skip to main content

Search for: All records

Creators/Authors contains: "Tan, Kean Ming"

Note: When clicking on a Digital Object Identifier (DOI) number, you will be taken to an external site maintained by the publisher. Some full text articles may not yet be available without a charge during the embargo (administrative interval).
What is a DOI Number?

Some links on this page may take you to non-federal websites. Their policies may differ from this site.

  1. Free, publicly-accessible full text available April 15, 2023
  2. Abstract

    ℓ 1 -penalized quantile regression (QR) is widely used for analysing high-dimensional data with heterogeneity. It is now recognized that the ℓ1-penalty introduces non-negligible estimation bias, while a proper use of concave regularization may lead to estimators with refined convergence rates and oracle properties as the signal strengthens. Although folded concave penalized M-estimation with strongly convex loss functions have been well studied, the extant literature on QR is relatively silent. The main difficulty is that the quantile loss is piecewise linear: it is non-smooth and has curvature concentrated at a single point. To overcome the lack of smoothness and strong convexity, we propose and study a convolution-type smoothed QR with iteratively reweighted ℓ1-regularization. The resulting smoothed empirical loss is twice continuously differentiable and (provably) locally strongly convex with high probability. We show that the iteratively reweighted ℓ1-penalized smoothed QR estimator, after a few iterations, achieves the optimal rate of convergence, and moreover, the oracle rate and the strong oracle property under an almost necessary and sufficient minimum signal strength condition. Extensive numerical studies corroborate our theoretical results.

  3. Nonparametric estimation of multivariate functions is an important problem in statisti- cal machine learning with many applications, ranging from nonparametric regression to nonparametric graphical models. Several authors have proposed to estimate multivariate functions under the smoothing spline analysis of variance (SSANOVA) framework, which assumes that the multivariate function can be decomposed into the summation of main effects, two-way interaction effects, and higher order interaction effects. However, existing methods are not scalable to the dimension of the random variables and the order of inter- actions. We propose a LAyer-wiSE leaRning strategy (LASER) to estimate multivariate functions under the SSANOVA framework. The main idea is to approximate the multivari- ate function sequentially starting from a model with only the main effects. Conditioned on the support of the estimated main effects, we estimate the two-way interaction effects only when the corresponding main effects are estimated to be non-zero. This process is con- tinued until no more higher order interaction effects are identified. The proposed strategy provides a data-driven approach for estimating multivariate functions under the SSANOVA framework. Our proposal yields a sequence of estimators. To study the theoretical prop- erties of the sequence of estimators, we establish the notion of post-selection persistency. Extensivemore »numerical studies are performed to evaluate the performance of LASER.« less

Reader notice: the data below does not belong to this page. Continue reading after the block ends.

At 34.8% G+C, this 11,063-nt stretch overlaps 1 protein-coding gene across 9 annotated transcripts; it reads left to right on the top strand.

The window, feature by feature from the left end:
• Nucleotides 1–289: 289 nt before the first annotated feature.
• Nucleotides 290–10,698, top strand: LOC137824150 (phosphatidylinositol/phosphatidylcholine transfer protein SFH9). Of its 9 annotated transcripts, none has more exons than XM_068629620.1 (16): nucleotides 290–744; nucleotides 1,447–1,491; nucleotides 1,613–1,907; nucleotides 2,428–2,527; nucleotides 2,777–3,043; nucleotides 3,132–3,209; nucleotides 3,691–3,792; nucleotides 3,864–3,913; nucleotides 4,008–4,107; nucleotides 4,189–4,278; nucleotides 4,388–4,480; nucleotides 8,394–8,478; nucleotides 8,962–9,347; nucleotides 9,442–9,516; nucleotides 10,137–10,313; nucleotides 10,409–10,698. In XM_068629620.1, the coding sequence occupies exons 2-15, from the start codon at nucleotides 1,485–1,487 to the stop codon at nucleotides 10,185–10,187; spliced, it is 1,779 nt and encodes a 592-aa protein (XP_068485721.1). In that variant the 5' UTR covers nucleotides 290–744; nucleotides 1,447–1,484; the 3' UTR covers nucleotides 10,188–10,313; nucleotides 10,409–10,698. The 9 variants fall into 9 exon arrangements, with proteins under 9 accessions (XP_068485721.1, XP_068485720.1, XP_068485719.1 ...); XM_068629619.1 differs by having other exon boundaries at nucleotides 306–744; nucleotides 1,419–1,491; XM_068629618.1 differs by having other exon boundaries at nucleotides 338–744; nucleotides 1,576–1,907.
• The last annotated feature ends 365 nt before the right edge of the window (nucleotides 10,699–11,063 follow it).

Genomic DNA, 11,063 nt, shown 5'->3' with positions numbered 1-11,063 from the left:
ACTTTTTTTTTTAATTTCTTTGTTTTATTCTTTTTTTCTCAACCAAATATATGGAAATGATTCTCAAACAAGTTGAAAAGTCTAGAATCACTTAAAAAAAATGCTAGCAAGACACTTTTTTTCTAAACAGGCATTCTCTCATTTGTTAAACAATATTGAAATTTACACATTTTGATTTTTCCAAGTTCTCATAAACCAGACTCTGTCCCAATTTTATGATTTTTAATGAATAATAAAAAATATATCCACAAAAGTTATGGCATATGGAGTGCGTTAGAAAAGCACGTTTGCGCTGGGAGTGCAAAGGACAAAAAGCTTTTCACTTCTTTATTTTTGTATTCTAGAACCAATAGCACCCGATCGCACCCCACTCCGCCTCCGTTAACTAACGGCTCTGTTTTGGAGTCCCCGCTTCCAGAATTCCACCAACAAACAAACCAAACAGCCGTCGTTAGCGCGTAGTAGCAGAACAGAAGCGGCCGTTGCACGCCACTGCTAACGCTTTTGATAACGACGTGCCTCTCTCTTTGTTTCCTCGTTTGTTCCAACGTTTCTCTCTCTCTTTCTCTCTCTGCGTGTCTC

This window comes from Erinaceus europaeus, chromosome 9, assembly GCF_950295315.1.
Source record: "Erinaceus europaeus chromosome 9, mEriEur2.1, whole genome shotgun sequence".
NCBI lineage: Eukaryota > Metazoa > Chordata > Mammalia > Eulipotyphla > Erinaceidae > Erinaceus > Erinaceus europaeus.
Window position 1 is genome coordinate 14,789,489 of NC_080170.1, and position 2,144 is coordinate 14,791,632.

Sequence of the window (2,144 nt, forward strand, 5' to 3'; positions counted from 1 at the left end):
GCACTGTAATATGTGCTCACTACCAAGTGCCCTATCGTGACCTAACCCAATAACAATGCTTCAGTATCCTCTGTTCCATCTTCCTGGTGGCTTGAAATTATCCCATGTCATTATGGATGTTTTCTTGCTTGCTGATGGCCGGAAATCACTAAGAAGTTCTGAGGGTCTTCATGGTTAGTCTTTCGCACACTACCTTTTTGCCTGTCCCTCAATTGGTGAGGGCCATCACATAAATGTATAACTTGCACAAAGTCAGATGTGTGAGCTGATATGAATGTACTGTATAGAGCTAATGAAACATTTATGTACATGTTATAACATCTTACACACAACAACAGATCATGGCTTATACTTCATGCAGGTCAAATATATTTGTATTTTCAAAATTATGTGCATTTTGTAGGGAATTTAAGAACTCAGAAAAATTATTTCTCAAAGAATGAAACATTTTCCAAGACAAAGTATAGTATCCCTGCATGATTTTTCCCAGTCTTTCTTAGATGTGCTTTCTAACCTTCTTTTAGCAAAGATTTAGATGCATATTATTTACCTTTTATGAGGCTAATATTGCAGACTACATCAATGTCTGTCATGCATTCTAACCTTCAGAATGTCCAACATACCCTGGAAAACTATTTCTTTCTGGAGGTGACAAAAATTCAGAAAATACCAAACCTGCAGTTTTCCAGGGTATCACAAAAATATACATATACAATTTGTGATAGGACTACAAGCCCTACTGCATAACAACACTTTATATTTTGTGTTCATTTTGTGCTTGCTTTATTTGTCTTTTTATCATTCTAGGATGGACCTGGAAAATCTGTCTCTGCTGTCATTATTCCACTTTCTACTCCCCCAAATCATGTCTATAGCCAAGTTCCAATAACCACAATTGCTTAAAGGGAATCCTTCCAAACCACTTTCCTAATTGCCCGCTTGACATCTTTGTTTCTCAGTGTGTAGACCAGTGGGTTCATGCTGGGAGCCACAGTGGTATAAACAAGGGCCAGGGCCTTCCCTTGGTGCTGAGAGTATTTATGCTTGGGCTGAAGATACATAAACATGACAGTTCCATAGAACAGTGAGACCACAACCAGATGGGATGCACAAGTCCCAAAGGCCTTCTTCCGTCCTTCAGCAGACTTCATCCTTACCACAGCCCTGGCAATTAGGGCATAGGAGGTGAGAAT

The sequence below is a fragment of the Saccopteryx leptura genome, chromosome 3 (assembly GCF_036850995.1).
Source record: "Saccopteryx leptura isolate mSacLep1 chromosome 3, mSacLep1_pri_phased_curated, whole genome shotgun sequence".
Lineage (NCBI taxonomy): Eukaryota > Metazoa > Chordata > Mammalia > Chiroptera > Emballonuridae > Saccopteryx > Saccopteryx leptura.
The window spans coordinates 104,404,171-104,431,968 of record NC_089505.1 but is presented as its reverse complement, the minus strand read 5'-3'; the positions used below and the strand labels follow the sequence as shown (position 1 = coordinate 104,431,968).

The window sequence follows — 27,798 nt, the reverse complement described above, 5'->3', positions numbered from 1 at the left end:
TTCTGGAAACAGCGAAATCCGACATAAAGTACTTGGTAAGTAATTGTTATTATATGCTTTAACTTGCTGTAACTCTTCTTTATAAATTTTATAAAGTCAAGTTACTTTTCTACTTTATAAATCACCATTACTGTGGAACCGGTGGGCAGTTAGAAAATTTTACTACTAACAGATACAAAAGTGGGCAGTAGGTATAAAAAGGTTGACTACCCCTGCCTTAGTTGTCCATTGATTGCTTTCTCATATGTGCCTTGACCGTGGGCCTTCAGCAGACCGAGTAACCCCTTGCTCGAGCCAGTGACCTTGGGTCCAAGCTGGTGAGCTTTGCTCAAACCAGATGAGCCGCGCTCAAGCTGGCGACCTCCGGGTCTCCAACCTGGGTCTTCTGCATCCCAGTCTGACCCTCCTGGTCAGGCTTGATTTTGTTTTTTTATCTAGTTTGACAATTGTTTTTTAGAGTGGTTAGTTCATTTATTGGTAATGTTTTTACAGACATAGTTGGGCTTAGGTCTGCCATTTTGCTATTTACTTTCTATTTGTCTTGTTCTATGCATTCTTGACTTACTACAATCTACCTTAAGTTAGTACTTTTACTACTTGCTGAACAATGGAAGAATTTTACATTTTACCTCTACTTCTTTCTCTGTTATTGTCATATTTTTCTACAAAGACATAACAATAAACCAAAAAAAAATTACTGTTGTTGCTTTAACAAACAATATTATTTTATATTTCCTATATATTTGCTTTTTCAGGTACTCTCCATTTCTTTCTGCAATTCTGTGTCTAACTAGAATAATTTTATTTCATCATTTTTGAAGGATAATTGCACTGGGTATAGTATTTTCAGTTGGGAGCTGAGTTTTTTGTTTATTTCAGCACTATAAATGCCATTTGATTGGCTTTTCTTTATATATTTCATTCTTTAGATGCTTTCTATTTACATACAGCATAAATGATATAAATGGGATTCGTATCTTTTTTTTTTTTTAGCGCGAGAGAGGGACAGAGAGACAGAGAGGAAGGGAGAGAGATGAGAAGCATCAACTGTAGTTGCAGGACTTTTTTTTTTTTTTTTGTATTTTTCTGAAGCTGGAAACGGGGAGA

4. After we listen to a series of words, we can silently replay them in our mind. Does this mental replay involve a reactivation of our original perceptual dynamics? We recorded electrocorticographic (ECoG) activity across the lateral cerebral cortex as people heard and then mentally rehearsed spoken sentences. For each region, we tested whether silent rehearsal of sentences involved reactivation of sentence-specific representations established during perception or transformation to a distinct representation. In sensorimotor and premotor cortex, we observed reliable and temporally precise responses to speech; these patterns transformed to distinct sentence-specific representations during mental rehearsal. In contrast, we observed less reliable and less temporally precise responses in prefrontal and temporoparietal cortex; these higher-order representations, which were sensitive to sentence semantics, were shared across perception and rehearsal of the same sentence. The mental rehearsal of natural speech involves the transformation of stimulus-locked speech representations in sensorimotor and premotor cortex, combined with diffuse reactivation of higher-order semantic representations.